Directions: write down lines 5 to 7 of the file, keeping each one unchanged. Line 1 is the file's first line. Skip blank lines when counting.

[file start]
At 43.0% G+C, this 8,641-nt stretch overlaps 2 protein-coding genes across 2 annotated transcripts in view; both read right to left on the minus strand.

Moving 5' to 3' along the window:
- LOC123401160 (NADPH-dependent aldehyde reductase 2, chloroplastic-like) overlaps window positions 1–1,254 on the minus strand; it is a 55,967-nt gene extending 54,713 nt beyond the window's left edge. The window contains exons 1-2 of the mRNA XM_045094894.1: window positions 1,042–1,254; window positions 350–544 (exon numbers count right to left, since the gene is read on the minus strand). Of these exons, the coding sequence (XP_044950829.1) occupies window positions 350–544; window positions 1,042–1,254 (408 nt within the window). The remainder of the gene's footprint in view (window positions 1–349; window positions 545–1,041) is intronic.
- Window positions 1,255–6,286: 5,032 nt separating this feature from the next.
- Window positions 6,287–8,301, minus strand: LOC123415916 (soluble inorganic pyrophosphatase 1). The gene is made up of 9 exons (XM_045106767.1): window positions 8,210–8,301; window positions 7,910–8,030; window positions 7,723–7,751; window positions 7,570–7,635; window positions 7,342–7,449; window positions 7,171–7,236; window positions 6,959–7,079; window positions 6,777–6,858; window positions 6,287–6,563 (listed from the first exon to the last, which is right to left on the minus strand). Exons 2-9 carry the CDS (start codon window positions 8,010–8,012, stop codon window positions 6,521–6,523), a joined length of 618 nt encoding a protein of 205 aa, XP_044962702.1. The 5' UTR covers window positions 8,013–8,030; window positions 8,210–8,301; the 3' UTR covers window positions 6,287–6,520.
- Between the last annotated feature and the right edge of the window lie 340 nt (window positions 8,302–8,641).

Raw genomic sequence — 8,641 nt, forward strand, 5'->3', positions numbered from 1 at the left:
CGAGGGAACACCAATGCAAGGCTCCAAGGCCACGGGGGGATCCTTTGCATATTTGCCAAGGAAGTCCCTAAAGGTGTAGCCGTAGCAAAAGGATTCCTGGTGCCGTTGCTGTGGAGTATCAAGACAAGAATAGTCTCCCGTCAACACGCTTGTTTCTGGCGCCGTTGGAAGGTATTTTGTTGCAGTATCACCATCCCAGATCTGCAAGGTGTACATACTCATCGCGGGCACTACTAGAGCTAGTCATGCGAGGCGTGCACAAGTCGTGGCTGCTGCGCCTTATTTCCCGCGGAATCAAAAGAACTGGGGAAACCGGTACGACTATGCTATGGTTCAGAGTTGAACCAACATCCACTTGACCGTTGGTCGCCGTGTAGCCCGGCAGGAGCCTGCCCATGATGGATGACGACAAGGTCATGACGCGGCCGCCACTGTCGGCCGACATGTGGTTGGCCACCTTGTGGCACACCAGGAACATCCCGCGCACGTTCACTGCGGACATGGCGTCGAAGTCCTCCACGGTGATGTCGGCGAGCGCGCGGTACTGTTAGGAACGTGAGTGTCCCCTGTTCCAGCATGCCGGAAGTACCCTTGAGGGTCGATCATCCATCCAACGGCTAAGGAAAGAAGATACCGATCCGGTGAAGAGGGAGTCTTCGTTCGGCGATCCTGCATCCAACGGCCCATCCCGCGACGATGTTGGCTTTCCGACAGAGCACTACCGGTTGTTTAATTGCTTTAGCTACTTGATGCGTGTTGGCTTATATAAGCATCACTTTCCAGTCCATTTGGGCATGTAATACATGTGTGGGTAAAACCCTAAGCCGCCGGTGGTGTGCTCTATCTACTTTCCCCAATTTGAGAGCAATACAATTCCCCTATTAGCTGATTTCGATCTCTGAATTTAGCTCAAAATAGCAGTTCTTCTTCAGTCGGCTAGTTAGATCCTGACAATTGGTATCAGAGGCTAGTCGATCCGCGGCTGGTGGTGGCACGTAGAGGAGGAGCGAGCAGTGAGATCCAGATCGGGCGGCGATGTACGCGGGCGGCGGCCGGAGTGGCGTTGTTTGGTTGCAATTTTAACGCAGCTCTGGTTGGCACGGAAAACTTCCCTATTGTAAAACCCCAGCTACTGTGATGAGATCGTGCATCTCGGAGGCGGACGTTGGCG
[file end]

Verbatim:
- Window positions 6,287–8,301, minus strand: LOC123415916 (soluble inorganic pyrophosphatase 1). The gene is made up of 9 exons (XM_045106767.1): window positions 8,210–8,301; window positions 7,910–8,030; window positions 7,723–7,751; window positions 7,570–7,635; window positions 7,342–7,449; window positions 7,171–7,236; window positions 6,959–7,079; window positions 6,777–6,858; window positions 6,287–6,563 (listed from the first exon to the last, which is right to left on the minus strand). Exons 2-9 carry the CDS (start codon window positions 8,010–8,012, stop codon window positions 6,521–6,523), a joined length of 618 nt encoding a protein of 205 aa, XP_044962702.1. The 5' UTR covers window positions 8,013–8,030; window positions 8,210–8,301; the 3' UTR covers window positions 6,287–6,520.
- Between the last annotated feature and the right edge of the window lie 340 nt (window positions 8,302–8,641).

Raw genomic sequence — 8,641 nt, forward strand, 5'->3', positions numbered from 1 at the left: